In my previous article, I discussed the man Christoph Columbus, details of who he was that are often overlooked by his detractors. In this article, I would like to review the chief accusation against him which was his involvement in the slave trade.
According to Howard Zinn and Hans Koning, the two that were the catalyst for the anti-Columbus movement, Christopher Columbus was to the Americas what the serpent was to the Garden of Eden. The New York Times described Koning’s image of Columbus as “a deep-eyed, villain, raping, pillaging and enslaving as he ruthlessly rushed to shore.” Zinn, making certain to completely vilify Columbus, said he was “probably short, uneducated, intellectually unsophisticated, poor at navigation, and a thief of others’ ideas.” If we are to accept their version of events, Columbus came looting, raping, and killing into an Eden which was populated by lotus blossom eating pacifists who were as one with each other as they were nature.
According to his critics, not only was Columbus bent on sending slaves back to Spain, he is responsible for bringing slavery to the new world. Unfortunately, this is incorrect on both counts. Sadly, slavery has existed since the beginning of human history in just about every corner of the world. Even the Bible allows for people to be taken as possessions (Leviticus 25:44-46). It was accepted that part of the spoils of war was defeated enemies, including the women and children in any captured city. This was even the doctrine of the Catholic Church at the time. Christians in Europe did it. Muslims in the Middle East did it. And, Native Americas did it. Columbus did not introduce anything new. It is true that many colonists despite Columbus’s objections as well as the teaching of the church, took slaves that were not captured in battle. Columbus did not.
We should also note that the operative difference between Columbus and the Native Americans was that of technology. The Europeans had superior technology enabling them to dominate the indigenous people. We should not be mistaken, the Americas were no utopia. If the roles had been reversed, if the native people had the superior technology, they would not have thought twice about enslaving Columbus.
Yes, Columbus brought back twenty-six Native Americans as slaves. However, these were natives taken in battle who he believed were cannibals. He owned no slaves personally. While slavery is deplorable under any circumstances, when viewed in the context of his time he was no villain. He did not see the native Americans as subhuman, beyond any redemption. The slaves that were taken back were to receive Christian instruction to save their souls. While religious instruction today is little compensation for enslavement, this was not the thinking before the Enlightenment.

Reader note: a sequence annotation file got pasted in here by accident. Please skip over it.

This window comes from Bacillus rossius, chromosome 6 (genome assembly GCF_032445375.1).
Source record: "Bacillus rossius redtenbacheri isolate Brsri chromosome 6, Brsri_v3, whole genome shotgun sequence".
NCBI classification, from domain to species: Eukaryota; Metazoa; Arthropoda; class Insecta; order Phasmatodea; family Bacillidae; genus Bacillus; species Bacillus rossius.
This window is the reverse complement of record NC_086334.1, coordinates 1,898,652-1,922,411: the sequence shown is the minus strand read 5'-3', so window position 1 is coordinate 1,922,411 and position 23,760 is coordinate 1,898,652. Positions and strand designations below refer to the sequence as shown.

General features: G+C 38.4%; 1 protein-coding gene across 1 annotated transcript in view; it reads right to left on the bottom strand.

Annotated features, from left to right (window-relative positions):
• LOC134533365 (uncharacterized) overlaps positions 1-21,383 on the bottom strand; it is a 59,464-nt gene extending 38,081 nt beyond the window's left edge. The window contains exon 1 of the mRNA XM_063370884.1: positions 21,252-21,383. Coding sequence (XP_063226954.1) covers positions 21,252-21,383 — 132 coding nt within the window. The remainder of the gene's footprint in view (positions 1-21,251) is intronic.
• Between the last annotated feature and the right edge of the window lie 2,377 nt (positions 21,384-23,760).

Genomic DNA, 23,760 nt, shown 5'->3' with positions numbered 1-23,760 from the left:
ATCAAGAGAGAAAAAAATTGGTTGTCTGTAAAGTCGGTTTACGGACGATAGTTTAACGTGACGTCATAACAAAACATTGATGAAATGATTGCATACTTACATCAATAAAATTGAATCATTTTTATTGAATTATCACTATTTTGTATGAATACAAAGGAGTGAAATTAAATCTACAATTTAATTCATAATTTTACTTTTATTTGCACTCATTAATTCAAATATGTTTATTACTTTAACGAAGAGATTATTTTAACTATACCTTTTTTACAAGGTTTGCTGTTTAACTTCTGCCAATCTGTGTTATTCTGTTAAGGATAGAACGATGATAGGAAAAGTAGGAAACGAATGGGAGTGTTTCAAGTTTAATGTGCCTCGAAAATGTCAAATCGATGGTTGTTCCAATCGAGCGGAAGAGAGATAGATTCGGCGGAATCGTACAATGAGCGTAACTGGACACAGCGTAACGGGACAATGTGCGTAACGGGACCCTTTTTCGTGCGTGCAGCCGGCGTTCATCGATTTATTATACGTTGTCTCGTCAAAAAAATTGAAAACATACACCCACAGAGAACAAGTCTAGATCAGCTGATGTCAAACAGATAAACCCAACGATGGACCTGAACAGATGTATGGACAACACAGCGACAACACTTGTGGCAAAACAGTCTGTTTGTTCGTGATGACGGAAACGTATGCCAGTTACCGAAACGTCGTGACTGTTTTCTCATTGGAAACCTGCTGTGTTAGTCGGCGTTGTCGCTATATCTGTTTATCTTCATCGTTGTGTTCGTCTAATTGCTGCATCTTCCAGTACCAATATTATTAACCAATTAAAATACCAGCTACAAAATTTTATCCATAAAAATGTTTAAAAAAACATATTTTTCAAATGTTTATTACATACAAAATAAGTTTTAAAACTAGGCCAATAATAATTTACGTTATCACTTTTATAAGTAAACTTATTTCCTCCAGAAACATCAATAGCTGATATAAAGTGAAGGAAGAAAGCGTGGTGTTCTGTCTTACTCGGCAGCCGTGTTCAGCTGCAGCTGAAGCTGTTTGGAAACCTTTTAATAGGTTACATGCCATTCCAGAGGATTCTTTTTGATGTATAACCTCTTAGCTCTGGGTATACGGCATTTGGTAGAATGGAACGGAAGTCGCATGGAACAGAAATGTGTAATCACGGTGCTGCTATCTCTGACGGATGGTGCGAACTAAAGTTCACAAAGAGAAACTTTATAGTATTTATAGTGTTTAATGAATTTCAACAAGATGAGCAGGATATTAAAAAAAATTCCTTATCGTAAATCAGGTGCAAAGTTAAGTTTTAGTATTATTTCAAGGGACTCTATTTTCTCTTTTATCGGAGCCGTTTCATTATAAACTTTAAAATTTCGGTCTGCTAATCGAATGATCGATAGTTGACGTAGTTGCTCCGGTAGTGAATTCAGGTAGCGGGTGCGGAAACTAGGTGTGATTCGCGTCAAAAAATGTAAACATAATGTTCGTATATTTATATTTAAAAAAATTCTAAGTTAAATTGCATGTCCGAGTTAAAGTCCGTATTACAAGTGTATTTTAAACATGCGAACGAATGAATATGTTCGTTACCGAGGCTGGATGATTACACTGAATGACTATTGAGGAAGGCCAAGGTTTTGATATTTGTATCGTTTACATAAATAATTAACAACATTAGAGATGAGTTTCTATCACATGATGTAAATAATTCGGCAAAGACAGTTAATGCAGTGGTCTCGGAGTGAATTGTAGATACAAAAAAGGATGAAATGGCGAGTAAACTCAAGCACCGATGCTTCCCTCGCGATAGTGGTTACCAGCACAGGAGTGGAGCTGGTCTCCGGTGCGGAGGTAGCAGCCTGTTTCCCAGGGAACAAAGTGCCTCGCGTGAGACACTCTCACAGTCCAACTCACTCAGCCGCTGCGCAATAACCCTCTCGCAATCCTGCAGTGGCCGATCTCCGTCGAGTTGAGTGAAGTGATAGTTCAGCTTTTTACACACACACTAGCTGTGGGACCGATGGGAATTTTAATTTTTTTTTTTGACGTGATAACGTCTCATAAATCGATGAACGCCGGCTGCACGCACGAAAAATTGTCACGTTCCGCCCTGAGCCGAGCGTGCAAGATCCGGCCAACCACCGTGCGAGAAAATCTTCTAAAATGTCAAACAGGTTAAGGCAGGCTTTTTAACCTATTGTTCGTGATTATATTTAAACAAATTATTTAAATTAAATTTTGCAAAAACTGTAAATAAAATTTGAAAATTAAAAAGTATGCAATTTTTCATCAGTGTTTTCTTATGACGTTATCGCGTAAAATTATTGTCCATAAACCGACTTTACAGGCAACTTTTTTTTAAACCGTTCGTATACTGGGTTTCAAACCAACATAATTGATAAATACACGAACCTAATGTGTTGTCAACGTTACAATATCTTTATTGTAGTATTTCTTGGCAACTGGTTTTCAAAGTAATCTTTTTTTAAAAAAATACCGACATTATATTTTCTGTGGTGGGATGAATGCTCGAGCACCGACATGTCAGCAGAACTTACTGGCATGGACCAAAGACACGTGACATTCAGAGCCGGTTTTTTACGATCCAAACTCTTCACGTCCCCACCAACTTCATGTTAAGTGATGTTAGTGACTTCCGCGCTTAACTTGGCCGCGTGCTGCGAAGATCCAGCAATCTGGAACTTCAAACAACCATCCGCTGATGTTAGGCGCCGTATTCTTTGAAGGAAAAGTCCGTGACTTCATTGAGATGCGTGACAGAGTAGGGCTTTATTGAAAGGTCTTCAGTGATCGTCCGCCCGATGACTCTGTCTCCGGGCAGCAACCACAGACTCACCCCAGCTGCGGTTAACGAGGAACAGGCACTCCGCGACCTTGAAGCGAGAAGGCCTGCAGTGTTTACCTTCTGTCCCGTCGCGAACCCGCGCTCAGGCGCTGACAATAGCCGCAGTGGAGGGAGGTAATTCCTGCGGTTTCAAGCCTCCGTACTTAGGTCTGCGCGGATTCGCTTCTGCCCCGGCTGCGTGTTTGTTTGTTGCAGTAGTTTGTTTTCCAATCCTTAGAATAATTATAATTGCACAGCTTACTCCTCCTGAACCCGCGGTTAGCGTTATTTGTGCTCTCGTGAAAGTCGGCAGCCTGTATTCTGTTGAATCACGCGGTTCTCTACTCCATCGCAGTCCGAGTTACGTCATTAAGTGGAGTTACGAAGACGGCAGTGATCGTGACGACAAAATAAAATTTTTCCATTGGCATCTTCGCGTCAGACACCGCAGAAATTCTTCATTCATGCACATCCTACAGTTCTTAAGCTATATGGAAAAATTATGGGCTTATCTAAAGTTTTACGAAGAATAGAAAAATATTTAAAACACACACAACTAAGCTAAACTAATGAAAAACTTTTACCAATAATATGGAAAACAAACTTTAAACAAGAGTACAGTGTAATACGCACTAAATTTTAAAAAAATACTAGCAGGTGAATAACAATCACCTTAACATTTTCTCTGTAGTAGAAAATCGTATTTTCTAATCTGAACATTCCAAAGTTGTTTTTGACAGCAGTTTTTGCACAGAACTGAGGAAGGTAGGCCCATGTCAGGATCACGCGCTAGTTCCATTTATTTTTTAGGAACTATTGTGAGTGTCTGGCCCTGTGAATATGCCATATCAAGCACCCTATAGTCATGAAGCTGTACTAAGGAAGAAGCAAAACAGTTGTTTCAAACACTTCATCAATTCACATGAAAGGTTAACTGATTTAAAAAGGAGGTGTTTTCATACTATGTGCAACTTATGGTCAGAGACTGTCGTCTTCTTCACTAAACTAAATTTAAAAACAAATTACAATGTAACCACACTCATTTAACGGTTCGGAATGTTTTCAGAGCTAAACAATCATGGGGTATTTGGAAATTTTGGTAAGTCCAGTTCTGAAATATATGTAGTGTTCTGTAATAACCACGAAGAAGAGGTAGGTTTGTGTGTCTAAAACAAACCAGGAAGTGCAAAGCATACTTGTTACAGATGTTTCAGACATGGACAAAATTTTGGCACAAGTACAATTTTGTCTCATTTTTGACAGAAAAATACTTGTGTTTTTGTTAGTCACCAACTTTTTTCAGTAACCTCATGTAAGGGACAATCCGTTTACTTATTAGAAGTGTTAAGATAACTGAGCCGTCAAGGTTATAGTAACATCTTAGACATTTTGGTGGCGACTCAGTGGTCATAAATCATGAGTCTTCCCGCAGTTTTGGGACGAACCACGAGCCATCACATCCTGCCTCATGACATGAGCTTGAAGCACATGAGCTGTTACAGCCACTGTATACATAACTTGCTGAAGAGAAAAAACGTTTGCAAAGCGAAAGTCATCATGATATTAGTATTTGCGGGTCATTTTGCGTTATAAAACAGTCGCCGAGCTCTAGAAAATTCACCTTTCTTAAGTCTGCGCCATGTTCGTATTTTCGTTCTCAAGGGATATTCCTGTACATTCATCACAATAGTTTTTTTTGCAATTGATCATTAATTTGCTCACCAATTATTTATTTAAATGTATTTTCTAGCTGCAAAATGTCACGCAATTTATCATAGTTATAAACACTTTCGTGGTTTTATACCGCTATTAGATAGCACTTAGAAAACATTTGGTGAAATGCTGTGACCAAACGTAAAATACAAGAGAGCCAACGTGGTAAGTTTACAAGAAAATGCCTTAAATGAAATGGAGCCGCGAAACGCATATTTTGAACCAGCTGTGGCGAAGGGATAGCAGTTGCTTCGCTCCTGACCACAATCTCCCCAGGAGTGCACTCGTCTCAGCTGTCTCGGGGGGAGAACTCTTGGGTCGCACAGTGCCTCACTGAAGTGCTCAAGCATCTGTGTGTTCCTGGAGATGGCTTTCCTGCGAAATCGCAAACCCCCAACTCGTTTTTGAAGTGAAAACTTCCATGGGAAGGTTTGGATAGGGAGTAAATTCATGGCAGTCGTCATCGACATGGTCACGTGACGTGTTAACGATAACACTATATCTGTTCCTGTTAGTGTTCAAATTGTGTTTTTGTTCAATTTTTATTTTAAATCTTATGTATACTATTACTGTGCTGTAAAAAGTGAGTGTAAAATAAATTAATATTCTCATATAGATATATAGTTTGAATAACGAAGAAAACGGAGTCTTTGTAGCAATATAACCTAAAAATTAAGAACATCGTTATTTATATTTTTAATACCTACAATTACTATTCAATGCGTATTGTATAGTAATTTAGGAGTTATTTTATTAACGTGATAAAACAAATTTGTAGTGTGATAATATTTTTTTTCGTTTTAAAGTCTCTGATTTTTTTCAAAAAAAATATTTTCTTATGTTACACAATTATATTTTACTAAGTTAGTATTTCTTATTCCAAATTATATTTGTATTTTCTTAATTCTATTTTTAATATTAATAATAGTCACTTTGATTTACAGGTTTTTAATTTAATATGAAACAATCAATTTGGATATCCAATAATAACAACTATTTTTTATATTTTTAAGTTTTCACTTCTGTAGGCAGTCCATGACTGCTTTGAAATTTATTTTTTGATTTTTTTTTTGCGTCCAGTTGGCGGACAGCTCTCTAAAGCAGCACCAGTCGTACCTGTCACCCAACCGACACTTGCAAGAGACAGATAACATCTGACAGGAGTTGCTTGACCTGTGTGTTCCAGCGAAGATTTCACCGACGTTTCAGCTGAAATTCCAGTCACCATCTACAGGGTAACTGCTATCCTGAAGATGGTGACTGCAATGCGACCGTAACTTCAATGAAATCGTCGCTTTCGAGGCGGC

We must remember that Columbus was sincere in his Christian beliefs. Although those beliefs are very different than modern Christian beliefs. His chief desire was the natives be converted to Christianity. His hope was not that they just are baptized, but they have a true Christian experience; that they actually love Christ. He asked for friars to be sent to the New World so that they can learn to communicate with the natives and teach them the way of God. If Columbus was motivated to enslave the native population, why would he do this? According to the Catholic Church, once converted the natives could not be taken as slaves. While, as I have written above, there were colonists who ignored the church, Columbus did not. He did not take Christians as slaves.
The intent here is not to whitewash history. Yes, some atrocities resulted from the exploration and colonization of the Americas. However, Columbus cannot be held responsible. What was done was either over his objections or when he was not present.
While it may be difficult to understand the motivations of a man that lived 400 years ago, we do have his diaries that reveal his thoughts. In them, we find not a man driven by a lust for wealth and power, but a man who truly lived the Christian beliefs of his time. According to Robert H. Fuson, a translator of his diary; “Columbus expresses nothing but love and admiration for the Indians. His affection for the young chief in Haiti, and vice versa, is one of the most touching stories of love, trust, and understanding between men of different races and cultures to come out of this period in history.”
Columbus was not the wild-eyed villain portrayed by Zinn and Koning. He was a man of faith. If there is anything unique about Columbus, beyond his genius and perseverance, he desired to do good for the indigenous people.